Johnstown Independent

State's new mandate starts with freshmen

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Johnstown-Monroe and Northridge high schools' class of 2018 will face new state requirements to graduate.

Ohio House Bill 487 recently established new requirements that include several end-of-course exams for high school students to earn a diploma, beginning with students entering ninth grade this year.

Johnstown-Monroe High school principal Michael Heath said 125 freshman would be affected by the change.

He said the new requirements ensure that students are better prepared for success after high school whether they attend college, pursue other training or go directly into the workforce.

Heath posted the new requirements in a letter to freshmen's parents on the district's website, johnstown.k12.oh.us. He also posted a letter to them regarding new testing requirements.

Northridge High School principal Amy Anderson didn't respond to ThisWeek's request for comment by press deadline.

Students in the classes of 2015, 2016 and 2017 and those who are repeating ninth grade this school year will continue to operate under Ohio's existing graduation requirements, including taking the Ohio Graduation Tests in the spring of their sophomore year.

The new requirements don't change the current courses or number of course credits students must complete to be eligible for graduation, according to the Ohio Department of Education.

In addition to course credits, however, students must earn points toward graduation by taking seven end-of-course exams. Those tests include English I or II, Algebra I, Geometry, Integrated Math I or II, Physical Science, American History and American Government.

School districts will have the option to use the state end-of-course exams to replace their course final exams and use the state's test as part of the class grade, according to the ODE.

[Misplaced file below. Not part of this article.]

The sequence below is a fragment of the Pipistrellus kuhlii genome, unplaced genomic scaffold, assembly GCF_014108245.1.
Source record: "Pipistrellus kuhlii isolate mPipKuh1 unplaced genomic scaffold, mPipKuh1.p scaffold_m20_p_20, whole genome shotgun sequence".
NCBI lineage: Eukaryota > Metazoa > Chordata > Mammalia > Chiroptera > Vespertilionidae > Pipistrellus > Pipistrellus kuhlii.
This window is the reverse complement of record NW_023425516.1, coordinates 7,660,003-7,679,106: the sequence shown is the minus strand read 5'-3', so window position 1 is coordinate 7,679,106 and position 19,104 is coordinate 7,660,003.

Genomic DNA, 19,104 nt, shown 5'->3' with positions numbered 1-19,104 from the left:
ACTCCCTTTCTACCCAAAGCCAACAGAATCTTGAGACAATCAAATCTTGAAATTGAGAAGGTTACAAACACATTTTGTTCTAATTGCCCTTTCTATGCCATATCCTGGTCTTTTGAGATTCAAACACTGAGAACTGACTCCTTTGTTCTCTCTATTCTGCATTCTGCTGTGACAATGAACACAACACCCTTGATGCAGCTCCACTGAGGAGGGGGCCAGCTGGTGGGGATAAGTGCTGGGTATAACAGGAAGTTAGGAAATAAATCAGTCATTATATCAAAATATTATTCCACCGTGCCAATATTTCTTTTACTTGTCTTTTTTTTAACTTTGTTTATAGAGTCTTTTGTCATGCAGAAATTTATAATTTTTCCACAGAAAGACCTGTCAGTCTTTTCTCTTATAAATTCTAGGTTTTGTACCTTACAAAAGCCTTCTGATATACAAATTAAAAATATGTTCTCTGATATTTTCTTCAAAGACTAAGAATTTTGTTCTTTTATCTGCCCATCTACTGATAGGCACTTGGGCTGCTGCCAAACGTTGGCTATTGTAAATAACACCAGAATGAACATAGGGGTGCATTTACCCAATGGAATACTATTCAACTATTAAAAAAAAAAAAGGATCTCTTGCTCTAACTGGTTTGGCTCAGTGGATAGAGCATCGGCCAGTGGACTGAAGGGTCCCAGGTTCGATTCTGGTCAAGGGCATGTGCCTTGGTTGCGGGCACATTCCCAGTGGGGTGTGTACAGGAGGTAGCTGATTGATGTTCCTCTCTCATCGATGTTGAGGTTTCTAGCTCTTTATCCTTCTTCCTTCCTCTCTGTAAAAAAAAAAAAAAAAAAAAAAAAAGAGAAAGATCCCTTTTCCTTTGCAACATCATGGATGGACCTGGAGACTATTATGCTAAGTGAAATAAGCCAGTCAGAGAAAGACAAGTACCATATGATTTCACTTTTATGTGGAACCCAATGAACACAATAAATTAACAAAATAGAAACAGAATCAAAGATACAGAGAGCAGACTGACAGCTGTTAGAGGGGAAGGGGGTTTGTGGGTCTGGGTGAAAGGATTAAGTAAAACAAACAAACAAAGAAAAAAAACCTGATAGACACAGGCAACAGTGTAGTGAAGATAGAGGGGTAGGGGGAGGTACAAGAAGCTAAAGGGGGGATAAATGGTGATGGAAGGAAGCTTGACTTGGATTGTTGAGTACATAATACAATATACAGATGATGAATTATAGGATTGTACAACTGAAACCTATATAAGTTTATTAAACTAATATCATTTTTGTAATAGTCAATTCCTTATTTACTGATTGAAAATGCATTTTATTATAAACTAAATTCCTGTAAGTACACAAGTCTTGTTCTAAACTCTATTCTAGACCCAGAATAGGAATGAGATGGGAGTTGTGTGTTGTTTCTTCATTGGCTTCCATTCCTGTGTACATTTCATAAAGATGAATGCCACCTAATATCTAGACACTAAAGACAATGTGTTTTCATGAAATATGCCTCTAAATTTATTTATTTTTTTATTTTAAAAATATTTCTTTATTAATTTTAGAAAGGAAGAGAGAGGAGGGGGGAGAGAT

The exams will replace the Ohio Graduation Test.

Students will earn one to five points for each exam, based on their performance, using the point scale: advanced, five points; accelerated, four points; proficient, three points; basic, two points; and limited, one point.

Students who take Physical Science, American History or American Government as part of Advanced Placement, International Baccalaureate or college dual-credit programs may use their scores from those programs' end-of-course exams in place of the state end-of-course exam scores to accumulate graduation points. The state board is in the process of determining how this would work.

A student who earned high school credit in any of those courses before July 1, 2014, automatically will receive a score of three points per course exam toward the total points needed for graduation, according to the ODE.

The State Board of Education hasn't yet approved the minimum number of points a student must accumulate to become eligible for a high school diploma, but the board's graduation requirements committee in September is expected to propose that 18 points be the minimum for graduation eligibility.

Of those points, students must earn a minimum of four total points across the English end-of-course exams, four points for math exams and six total points for science and social-studies exams.

Students who do not earn the required number of graduation points still could meet the requirements for a diploma if they earn a remediation-free score on a national college admission test, such as the ACT or SAT. The score must show the student wouldn't need to take a high-school-level review course in college before earning college credits.

Students also could qualify for graduation by earning an approved industry-recognized credential and achieving a workforce-readiness score on a related job-skills test. The selection of those assessments is in progress, according to the ODE.

During the next year, job-skills tests and college admission tests will be selected, as well as passing scores for those tests.

The state also is scheduled this winter to determine how the new graduation requirements would apply to students in dropout-prevention and recovery programs.

 

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